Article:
@x . that is basically what happens.. you just feed the video through the AI (giving it prompts (descriptive sentences) at certain points for style and content etc ..once you get used to it (there are many different versions out already) it's quite simple but can take forever to generate all the frames (then you normally have to upscale all the frames and use another thing to interpolate between the frames to smooth it out :)
hot take but the idea you should “love yourself unconditionally” is self-infantilizing. people love their children unconditionally; their love for their peers—however deep—is rooted in a basic sort of respect. Part of getting better at loving yourself must involve becoming someone who you can respect.
I’ve suggested that labels are productive, and I’ve also suggested that the best way to communicate yourself to others is through what you say and do, rather than an explicit self-articulation. Are those things in tension? Surely to give a name to what you are, a name constituted by shared conventions, is exactly the sort of practice which limits one’s modes of self-understanding.
But there is something else: to accept a label can be an expression of one’s desire to become part of a community. This is, in the first place, a kind of give-and-take. You absorb the conventions, values, ideas, disagreements... among your peers, embrace or reconcile with these things, and then offer an iteration on them back to the community. It is also a risk: your claim to the label might be denied or dismissed by others who don it — your offering might not “count”. But if the claim is accepted, you transform not only yourself but the nature of the label.
What I think I’m starting to get at is that while self-articulation is a limit on freedom of identity, so is remaining completely silent. In the former case, you are forced to mediate yourself through an inherited language. In the latter case, you don’t have any language in which to understand yourself at all!
(shamelessly and probably poorly imitating Stanley Cavell’s ideas/prose style here)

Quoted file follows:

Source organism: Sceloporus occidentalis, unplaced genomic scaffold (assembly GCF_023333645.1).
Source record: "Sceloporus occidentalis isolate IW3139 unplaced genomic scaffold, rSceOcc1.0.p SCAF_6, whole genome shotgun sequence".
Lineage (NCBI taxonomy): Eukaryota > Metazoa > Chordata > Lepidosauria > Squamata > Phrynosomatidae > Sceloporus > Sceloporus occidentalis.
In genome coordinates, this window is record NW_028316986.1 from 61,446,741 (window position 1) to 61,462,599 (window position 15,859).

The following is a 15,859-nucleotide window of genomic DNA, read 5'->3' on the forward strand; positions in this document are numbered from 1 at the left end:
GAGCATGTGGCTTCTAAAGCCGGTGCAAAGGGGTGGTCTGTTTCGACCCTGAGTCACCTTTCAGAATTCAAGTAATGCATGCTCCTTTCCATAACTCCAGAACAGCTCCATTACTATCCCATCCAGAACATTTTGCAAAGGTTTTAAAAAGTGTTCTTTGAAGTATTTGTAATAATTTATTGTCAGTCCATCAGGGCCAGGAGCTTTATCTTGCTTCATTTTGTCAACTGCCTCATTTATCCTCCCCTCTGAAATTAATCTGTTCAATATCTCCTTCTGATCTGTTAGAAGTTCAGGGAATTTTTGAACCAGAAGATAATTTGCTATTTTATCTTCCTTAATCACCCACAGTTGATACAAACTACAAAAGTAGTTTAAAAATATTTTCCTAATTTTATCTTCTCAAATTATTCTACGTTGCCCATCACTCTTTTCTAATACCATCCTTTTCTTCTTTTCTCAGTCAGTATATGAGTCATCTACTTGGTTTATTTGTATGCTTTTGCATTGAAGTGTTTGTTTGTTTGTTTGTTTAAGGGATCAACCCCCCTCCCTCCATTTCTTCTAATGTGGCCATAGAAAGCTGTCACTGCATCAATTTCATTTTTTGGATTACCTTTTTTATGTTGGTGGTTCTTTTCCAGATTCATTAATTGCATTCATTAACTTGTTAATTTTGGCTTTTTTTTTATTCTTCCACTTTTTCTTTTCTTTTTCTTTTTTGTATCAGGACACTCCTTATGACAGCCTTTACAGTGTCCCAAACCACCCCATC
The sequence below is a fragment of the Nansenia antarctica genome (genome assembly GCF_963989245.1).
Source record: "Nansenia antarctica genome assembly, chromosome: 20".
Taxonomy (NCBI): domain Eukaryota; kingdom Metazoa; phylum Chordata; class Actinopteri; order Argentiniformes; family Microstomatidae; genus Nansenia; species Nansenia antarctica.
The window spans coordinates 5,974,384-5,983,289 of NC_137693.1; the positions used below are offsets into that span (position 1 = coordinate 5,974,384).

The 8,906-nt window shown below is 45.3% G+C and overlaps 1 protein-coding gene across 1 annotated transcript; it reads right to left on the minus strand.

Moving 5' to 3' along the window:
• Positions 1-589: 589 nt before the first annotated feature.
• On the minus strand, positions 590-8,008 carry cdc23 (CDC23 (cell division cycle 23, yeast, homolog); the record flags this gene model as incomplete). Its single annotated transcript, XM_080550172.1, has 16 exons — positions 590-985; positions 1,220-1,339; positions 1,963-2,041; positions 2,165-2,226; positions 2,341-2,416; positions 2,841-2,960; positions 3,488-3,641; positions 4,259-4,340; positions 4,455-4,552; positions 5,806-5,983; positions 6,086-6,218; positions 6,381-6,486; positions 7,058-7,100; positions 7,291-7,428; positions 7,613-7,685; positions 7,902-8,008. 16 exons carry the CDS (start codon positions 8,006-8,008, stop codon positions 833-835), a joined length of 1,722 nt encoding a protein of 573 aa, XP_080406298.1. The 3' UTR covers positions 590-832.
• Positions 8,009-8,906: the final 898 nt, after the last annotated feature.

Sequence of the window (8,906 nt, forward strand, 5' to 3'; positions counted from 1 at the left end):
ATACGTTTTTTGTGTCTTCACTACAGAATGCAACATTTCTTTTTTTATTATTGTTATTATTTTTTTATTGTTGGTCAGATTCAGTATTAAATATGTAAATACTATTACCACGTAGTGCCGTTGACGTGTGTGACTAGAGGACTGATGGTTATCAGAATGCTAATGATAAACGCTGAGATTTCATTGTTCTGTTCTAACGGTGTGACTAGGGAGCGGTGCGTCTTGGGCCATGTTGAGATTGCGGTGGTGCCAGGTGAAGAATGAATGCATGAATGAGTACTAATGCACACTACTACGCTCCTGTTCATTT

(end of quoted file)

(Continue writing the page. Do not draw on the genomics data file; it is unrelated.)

Becoming whole means we recognize our dark, kinky side, and that we not only accept it, forgive it, and take responsibility for it, but that we love it, enjoy its antics, and finally integrate it into our whole being.
The idea is this. There are parts of you that you consider unacceptable. Habits you don’t like, memories of things you’d rather not have done, thoughts you’d rather suppress. Normally, what you do is a sort of clumsy triage on these parts of yourself, as necessary. Bad memory surfaces? Involuntarily grunt and move on. Binge on your favorite substance? Sober up, feel bad, swear it’ll never happen again. This isn’t all that effective, as evidenced by the fact that you’re constantly suppressing all of this stuff over and over again. It’s like the cartoon closet with a bulging door, ready at any moment to spew unpleasantness all over your inner bedroom. You’re caught in destructive cycles, and, all the way through the cycle, you’re having the same thoughts over and over again. “Why am I doing this? And, by the way, who’s doing this? Me?” Shadow work suggests that you do something different. Instead of trying to disown these parts of you, how about, instead, accepting them. Try, perhaps, to include them in your self-perception. Understand the desires you wish weren’t a part of you. Look those memories square in their awful faces. Own up to your behavior and examine it compassionately. And so on.